|Appears in Collections:||Marketing and Retail Journal Articles|
|Peer Review Status:||Refereed|
|Title:||Rethinking drinking cultures: A review of drinking cultures and a reconstructed dimensional approach|
|Citation:||Gordon R, Heim D & MacAskill S (2012) Rethinking drinking cultures: A review of drinking cultures and a reconstructed dimensional approach, Public Health, 126 (1), pp. 3-11.|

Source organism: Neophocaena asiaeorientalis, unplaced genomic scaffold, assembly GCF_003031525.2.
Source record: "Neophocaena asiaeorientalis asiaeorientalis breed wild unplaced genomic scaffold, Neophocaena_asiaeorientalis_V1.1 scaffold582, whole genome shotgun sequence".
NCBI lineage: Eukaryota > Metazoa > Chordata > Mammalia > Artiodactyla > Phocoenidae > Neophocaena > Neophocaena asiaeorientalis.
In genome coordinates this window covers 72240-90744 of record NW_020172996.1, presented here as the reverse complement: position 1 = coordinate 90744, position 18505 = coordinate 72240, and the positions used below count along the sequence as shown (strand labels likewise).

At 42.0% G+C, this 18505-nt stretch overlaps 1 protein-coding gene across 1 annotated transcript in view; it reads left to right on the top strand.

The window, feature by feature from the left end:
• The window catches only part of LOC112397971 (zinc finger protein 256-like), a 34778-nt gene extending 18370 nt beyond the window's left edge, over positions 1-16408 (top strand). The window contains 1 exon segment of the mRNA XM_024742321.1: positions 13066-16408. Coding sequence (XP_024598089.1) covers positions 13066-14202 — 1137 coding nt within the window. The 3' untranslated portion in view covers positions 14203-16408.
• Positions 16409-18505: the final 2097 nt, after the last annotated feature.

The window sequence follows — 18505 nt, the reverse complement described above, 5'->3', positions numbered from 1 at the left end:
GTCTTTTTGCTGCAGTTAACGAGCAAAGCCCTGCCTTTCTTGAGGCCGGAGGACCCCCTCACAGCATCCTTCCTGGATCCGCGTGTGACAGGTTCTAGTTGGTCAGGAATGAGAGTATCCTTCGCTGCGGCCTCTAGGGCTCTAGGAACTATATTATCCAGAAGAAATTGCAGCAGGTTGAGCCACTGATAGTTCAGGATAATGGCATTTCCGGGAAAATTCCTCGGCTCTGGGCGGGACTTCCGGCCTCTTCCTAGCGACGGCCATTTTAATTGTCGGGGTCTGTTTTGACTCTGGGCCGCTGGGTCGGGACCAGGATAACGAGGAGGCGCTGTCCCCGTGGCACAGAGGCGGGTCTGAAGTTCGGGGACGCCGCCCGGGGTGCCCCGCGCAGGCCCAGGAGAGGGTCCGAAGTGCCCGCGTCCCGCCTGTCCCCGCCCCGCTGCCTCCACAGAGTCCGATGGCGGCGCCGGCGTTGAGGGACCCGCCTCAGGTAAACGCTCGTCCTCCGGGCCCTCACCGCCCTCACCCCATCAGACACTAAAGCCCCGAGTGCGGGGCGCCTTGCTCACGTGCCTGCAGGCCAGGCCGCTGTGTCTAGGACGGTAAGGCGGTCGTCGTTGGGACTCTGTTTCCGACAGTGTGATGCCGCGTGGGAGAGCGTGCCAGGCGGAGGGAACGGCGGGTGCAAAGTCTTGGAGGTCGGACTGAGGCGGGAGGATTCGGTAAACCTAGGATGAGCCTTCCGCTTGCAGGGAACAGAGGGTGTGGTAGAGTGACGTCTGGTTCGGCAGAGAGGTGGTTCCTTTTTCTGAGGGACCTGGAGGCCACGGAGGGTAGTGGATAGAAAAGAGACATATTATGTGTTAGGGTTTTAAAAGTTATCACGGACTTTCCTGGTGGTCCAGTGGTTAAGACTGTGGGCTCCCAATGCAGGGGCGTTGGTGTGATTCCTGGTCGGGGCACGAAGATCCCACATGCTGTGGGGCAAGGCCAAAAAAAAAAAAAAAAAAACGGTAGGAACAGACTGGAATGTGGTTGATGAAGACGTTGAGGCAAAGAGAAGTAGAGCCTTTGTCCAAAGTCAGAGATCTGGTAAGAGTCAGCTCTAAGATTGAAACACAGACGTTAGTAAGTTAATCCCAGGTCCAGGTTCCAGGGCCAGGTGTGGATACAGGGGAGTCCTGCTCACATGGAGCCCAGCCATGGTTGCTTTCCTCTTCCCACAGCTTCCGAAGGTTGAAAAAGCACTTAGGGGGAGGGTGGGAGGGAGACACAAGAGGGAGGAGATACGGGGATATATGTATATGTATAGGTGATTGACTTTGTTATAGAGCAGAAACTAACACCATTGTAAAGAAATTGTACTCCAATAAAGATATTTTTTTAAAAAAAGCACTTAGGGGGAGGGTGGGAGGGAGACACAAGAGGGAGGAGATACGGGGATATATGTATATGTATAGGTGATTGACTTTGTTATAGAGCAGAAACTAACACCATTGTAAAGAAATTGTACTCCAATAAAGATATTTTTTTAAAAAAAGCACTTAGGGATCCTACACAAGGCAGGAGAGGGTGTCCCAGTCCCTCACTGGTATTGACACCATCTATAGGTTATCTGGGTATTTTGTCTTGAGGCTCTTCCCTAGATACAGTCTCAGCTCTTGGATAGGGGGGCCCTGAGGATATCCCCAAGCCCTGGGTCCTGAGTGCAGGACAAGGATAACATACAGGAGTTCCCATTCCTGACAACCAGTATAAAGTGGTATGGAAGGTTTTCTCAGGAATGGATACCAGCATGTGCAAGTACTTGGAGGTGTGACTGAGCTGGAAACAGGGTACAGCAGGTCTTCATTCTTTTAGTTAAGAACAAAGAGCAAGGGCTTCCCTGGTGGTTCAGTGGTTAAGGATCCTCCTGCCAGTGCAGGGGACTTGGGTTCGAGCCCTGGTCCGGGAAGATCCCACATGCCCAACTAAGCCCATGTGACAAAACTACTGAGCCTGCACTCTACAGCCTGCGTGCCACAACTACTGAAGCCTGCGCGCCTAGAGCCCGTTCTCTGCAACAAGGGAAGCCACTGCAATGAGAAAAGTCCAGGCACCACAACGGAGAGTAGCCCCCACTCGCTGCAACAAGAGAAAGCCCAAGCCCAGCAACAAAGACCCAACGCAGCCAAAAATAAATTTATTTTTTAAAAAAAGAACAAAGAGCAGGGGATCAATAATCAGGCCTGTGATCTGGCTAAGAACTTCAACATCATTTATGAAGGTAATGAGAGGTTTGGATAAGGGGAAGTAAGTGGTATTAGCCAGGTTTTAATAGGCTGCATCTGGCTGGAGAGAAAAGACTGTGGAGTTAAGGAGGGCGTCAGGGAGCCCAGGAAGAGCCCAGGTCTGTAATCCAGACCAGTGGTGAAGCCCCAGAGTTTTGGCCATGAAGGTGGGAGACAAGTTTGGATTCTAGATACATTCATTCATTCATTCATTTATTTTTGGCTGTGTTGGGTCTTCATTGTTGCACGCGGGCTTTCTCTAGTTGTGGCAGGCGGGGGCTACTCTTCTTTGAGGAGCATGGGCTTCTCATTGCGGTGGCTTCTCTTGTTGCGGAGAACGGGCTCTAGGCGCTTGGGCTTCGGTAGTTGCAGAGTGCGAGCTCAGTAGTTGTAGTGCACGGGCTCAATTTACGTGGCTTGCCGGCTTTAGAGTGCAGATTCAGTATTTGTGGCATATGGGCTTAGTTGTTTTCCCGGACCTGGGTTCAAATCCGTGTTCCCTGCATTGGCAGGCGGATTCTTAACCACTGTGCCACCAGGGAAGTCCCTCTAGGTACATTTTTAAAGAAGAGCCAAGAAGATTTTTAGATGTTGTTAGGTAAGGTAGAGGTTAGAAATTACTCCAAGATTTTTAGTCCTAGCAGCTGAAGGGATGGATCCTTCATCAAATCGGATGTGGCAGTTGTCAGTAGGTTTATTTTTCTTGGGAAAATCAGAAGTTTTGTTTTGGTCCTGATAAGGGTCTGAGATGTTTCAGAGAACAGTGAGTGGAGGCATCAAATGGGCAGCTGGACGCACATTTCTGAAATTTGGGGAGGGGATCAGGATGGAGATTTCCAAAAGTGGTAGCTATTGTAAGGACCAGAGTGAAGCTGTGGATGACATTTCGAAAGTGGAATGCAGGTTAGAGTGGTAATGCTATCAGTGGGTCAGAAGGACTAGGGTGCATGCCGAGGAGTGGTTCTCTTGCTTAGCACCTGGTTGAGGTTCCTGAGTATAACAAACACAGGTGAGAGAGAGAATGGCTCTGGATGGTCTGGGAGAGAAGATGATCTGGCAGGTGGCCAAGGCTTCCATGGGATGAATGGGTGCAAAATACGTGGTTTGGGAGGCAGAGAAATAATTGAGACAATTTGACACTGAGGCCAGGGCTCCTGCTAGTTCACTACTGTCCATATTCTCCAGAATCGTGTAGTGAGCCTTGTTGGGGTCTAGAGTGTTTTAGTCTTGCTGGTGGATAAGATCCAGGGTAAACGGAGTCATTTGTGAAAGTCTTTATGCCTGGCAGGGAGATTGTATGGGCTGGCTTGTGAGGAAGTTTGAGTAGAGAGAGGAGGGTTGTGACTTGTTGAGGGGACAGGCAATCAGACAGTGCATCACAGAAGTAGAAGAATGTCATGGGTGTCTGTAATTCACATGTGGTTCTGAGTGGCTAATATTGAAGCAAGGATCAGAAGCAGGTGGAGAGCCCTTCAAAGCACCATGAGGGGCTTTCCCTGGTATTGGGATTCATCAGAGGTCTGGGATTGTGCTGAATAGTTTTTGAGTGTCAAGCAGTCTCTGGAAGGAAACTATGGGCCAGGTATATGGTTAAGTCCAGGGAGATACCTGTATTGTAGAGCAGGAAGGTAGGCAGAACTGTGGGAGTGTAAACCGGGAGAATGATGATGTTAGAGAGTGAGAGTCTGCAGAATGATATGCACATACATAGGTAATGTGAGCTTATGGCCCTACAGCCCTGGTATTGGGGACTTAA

|Abstract:||Objectives: This paper presents the synthesis of findings from a literature review study of drinking cultures across five West European countries (France, Germany, Spain, Sweden and the UK), examining the nature and features of drinking typologies before proposing a new dimensional approach. Study design: The study incorporated a systematic literature search covering the period 1980-2010 for literature from each of the five countries. Methods: Researchers reviewed abstracts and selected relevant material, leading to the inclusion of 203 articles from database searches plus 26 records from other sources. A summary of key findings are presented here. Intercoder reliability checks were performed to ensure consistency in inclusion in the review according to pre-ordained selection criteria. The review was further supplemented by the inclusion of gray literature including policy documents obtained from a range of sources. Results: It was found that sociocultural contexts have a major influence on drinking cultures, and this is an area in which there have been dramatic changes over the past 30 years. Differences were found between the countries in terms of drinking cultures, the way in which alcohol is viewed, and how alcohol-related policy and practice operates. However, there seems to be an increasing homogenization of drinking cultures across many countries, strongly influenced by Anglo-US cultural zeitgeist. Modern drinking patterns have emerged, offering a complex and often overlapping schema of drinking typologies. Conclusions: The study suggests that the wet-dry dichotomy is no longer relevant and that a revised version of a more recent dimensional approach featuring three dimensions - hedonism, function and control - may be better placed to describe and measure contemporary drinking cultures.|
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